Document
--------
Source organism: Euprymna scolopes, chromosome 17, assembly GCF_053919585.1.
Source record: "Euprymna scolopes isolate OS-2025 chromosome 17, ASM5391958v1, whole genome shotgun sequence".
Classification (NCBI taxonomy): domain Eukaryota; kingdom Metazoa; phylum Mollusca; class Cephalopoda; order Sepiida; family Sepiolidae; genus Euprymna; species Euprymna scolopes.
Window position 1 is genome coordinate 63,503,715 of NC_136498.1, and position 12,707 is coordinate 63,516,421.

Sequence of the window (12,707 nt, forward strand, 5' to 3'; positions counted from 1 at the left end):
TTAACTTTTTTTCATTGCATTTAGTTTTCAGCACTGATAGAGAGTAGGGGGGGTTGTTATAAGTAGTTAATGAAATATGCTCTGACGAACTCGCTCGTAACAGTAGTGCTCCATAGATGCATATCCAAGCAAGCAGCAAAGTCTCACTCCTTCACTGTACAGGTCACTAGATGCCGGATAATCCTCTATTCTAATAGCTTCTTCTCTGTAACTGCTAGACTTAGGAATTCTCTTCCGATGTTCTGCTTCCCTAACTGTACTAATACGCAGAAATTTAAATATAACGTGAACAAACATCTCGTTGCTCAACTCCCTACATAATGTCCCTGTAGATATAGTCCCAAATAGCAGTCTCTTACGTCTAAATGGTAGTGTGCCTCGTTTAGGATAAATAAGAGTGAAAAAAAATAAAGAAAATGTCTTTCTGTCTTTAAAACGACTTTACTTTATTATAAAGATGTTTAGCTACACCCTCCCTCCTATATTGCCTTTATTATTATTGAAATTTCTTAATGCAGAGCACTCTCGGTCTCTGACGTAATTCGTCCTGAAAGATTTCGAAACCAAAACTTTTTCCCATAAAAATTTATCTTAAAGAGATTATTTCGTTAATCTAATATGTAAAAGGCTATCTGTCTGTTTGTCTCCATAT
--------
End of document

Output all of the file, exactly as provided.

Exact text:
Source organism: Euprymna scolopes, chromosome 17, assembly GCF_053919585.1.
Source record: "Euprymna scolopes isolate OS-2025 chromosome 17, ASM5391958v1, whole genome shotgun sequence".
Classification (NCBI taxonomy): domain Eukaryota; kingdom Metazoa; phylum Mollusca; class Cephalopoda; order Sepiida; family Sepiolidae; genus Euprymna; species Euprymna scolopes.
Window position 1 is genome coordinate 63,503,715 of NC_136498.1, and position 12,707 is coordinate 63,516,421.

Sequence of the window (12,707 nt, forward strand, 5' to 3'; positions counted from 1 at the left end):
TTAACTTTTTTTCATTGCATTTAGTTTTCAGCACTGATAGAGAGTAGGGGGGGTTGTTATAAGTAGTTAATGAAATATGCTCTGACGAACTCGCTCGTAACAGTAGTGCTCCATAGATGCATATCCAAGCAAGCAGCAAAGTCTCACTCCTTCACTGTACAGGTCACTAGATGCCGGATAATCCTCTATTCTAATAGCTTCTTCTCTGTAACTGCTAGACTTAGGAATTCTCTTCCGATGTTCTGCTTCCCTAACTGTACTAATACGCAGAAATTTAAATATAACGTGAACAAACATCTCGTTGCTCAACTCCCTACATAATGTCCCTGTAGATATAGTCCCAAATAGCAGTCTCTTACGTCTAAATGGTAGTGTGCCTCGTTTAGGATAAATAAGAGTGAAAAAAAATAAAGAAAATGTCTTTCTGTCTTTAAAACGACTTTACTTTATTATAAAGATGTTTAGCTACACCCTCCCTCCTATATTGCCTTTATTATTATTGAAATTTCTTAATGCAGAGCACTCTCGGTCTCTGACGTAATTCGTCCTGAAAGATTTCGAAACCAAAACTTTTTCCCATAAAAATTTATCTTAAAGAGATTATTTCGTTAATCTAATATGTAAAAGGCTATCTGTCTGTTTGTCTCCATAT